As a student, I once received a reprimand from the then vice-chancellor, Dr Derek Henderson. "Put your God first, your fellow man second and yourself a very poor third," he said.
Those words came back to me in the two weeks after the 2012/13 budget speech. There have been some harsh words said in the press - and perhaps some commentators have lost the plot.
The first priority was to contain the budget deficit at below 5% of GDP. Failure to do so would inevitably allow room for even more criticism from the rating agencies, downgrades and interest-rate increases. The consequences of austerity measures to correct that are unthinkable for all South Africans.
Next up were the 16 million people receiving social grants: containing the old-age grant at R1200 a month (a mere R60 increase) and R280 a month for the child grant (a R15 increase. Some would call that an austerity package.
Then came the 15 million unemployed or economically inactive who should ideally receive some form of social grant, but don't. They have only a vote and a cellphone with which to face the future.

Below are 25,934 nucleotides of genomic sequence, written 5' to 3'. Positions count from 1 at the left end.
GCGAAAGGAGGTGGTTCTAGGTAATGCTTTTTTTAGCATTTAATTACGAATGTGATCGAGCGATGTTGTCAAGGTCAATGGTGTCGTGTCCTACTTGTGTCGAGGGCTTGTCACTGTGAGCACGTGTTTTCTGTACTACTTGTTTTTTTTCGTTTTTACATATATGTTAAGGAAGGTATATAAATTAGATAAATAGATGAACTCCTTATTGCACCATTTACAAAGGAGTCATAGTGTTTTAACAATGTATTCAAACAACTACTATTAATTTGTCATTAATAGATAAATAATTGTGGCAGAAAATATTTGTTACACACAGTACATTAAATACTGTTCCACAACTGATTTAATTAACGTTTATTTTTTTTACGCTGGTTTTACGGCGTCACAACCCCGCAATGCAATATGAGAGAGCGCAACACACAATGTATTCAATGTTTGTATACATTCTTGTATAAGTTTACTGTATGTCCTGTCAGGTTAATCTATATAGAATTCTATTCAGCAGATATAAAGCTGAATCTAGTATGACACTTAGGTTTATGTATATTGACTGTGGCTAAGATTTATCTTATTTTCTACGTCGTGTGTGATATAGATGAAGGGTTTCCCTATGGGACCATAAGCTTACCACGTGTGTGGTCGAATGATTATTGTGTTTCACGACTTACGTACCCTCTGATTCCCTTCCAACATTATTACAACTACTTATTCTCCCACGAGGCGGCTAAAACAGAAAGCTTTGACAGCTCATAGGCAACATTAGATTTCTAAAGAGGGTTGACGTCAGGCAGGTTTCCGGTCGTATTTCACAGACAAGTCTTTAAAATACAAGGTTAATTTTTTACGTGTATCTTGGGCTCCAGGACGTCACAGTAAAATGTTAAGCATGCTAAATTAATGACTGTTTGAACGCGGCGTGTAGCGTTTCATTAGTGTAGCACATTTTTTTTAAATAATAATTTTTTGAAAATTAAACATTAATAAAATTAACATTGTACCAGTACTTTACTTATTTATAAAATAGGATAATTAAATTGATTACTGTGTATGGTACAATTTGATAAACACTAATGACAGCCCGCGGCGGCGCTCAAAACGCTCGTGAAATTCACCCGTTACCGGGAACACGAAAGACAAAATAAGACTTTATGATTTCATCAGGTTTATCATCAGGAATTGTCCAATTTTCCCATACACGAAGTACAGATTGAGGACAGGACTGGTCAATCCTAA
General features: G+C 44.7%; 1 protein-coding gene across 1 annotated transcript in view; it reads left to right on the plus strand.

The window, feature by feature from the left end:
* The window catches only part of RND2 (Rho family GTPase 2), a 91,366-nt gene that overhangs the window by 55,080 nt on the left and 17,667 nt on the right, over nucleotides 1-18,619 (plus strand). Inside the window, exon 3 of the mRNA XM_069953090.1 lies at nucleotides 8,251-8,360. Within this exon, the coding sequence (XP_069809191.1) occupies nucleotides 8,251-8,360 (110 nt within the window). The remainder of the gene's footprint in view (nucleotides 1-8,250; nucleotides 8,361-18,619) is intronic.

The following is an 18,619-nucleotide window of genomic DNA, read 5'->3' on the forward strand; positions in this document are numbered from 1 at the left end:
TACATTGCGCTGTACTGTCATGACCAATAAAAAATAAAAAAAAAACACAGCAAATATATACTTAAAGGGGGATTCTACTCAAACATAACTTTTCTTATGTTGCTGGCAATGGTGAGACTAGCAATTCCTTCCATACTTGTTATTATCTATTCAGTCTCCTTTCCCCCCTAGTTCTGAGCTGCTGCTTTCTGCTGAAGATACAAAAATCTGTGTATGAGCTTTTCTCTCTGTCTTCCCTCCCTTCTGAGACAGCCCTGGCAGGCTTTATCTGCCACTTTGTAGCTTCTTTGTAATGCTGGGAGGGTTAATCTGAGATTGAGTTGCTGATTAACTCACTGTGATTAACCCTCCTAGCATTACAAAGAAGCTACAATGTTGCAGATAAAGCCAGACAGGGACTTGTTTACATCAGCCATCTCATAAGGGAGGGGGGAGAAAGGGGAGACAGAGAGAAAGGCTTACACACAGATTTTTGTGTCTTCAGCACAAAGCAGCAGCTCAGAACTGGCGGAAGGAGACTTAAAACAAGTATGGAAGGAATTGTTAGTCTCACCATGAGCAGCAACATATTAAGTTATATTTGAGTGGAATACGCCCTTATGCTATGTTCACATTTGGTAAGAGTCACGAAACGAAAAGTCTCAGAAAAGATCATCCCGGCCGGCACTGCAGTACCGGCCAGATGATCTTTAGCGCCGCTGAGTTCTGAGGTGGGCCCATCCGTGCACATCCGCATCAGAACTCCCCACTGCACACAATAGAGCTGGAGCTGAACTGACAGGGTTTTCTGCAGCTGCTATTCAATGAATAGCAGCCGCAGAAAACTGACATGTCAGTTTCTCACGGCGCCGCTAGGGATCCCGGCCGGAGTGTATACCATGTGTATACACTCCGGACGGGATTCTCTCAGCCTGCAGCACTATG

Pravin Gordhan didn't forget to keep the opposition happy. (Not the DA, that is.) When it comes to national budgets, Cosatu carries the punch. Many of the bright ideas one hears around budget time are simply not feasible, as the unions would never accept them. VAT increases are a prime example. Other taxes, such as fuel levy and carbon taxes have enormous inflationary consequences. Favouring polluters above people was one criticism. That's fine, unless you are living on a social grant.
After all that, Gordhan had to consider appeasing four million taxpayers and a million or so companies. Most of the gripes were about the increase in dividends tax and CGT inclusion rates.
SARS will get only R1-billion more from the increased dividend tax rate. Increasing the CGT inclusion rate was very unpopular, even when mitigated by the increase in the annual CGT abatement to R30000 a year and the primary residence allowance to R2-million.
The money had to come from somewhere. Every year, SARS and the national Treasury win the ball and then the government departments throw it away.
That does not mean that it was not a very well-balanced budget.
- Lester is a professor at the Rhodes Business School, Grahamstown. See www.criticalthought.co.za